Understanding child trafficking and the challenges for practice
In this clip, Paul Rigby talks about some recent work undertaken in Glasgow focused on the issue of child trafficking. Drawing on three reports, he highlights learning about the incidence in child trafficking among the population of 500 unaccompanied children referred to Glasgow social work, themes emerging from a study of professionals' experiences of working, and the findings of a more recent piece of work, due to be published, exploring the use of National Referral Mechanism.
He highlights the importance of locating work with children and young people who may have been trafficked within child protection procedures and practice. As trafficking transcends borders, he identifies a need for more international liaison as part of case enquiries and assessment of risks for children and young people. Learning from practice indicates a need to ensure that a multi-agency group is involved in make decisions about referral into the National Referral Mechanism, and that procedures are put in place to ensure that children are identifiable to agencies should they disappear and come into contact with agencies at a later stage.
Find out more about the research
- Paul Rigby (2009), Child trafficking in Glasgow: Report of a social work case file analysis of unaccompanied asylum seeking children, Glasgow Child Protection Committee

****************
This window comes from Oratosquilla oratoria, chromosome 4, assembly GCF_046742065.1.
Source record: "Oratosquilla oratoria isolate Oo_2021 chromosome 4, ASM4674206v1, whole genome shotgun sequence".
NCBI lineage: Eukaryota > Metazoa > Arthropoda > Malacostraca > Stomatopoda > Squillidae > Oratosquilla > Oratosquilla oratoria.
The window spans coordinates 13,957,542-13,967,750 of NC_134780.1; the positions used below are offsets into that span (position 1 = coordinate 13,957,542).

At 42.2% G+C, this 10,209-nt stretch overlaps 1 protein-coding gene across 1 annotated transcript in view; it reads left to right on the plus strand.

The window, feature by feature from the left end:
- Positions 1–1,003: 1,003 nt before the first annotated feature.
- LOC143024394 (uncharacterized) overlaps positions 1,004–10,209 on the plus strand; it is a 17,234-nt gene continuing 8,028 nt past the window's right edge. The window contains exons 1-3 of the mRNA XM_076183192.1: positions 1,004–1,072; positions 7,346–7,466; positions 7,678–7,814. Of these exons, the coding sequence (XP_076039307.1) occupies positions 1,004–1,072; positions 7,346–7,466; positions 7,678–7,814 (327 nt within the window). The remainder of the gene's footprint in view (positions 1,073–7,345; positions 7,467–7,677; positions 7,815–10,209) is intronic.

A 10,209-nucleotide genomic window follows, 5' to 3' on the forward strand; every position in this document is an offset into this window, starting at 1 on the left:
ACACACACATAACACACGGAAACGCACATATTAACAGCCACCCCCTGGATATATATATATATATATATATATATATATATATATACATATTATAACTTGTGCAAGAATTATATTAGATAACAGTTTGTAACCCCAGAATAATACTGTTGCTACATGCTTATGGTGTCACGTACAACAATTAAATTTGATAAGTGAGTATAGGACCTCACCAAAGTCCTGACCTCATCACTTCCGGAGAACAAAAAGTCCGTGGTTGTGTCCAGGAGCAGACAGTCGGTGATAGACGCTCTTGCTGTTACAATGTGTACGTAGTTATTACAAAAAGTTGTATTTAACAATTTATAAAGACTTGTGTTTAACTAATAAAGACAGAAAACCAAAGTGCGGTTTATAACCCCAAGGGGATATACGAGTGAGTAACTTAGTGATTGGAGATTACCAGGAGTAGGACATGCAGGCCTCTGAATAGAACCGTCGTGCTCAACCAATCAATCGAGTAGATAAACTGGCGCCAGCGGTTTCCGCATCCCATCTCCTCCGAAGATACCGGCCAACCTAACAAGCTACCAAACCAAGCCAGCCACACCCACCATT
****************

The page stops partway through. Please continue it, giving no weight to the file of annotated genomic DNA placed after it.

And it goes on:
- Rigby, P. (2010) Child trafficking in Glasgow: The views of professionals, Glasgow Child Protection Committee.
- The National Referral Mechanism (NRM) is a framework for identifying victims of human trafficking and ensuring they receive the appropriate protection and support
- Protocol to prevent, suppress and punish trafficking in persons, especially women and children, supplementing the United Nations convention against transnational organized crime (the Palermo Protocol)
- Scottish Government (2010) Safeguarding children in Scotland who may have been trafficked.
A transcription of this recording is attached in Word format.
This work is licensed under Creative Commons Attribution, Non-Commercial, ShareAlike 2.5 UK: Scotland License. © 2015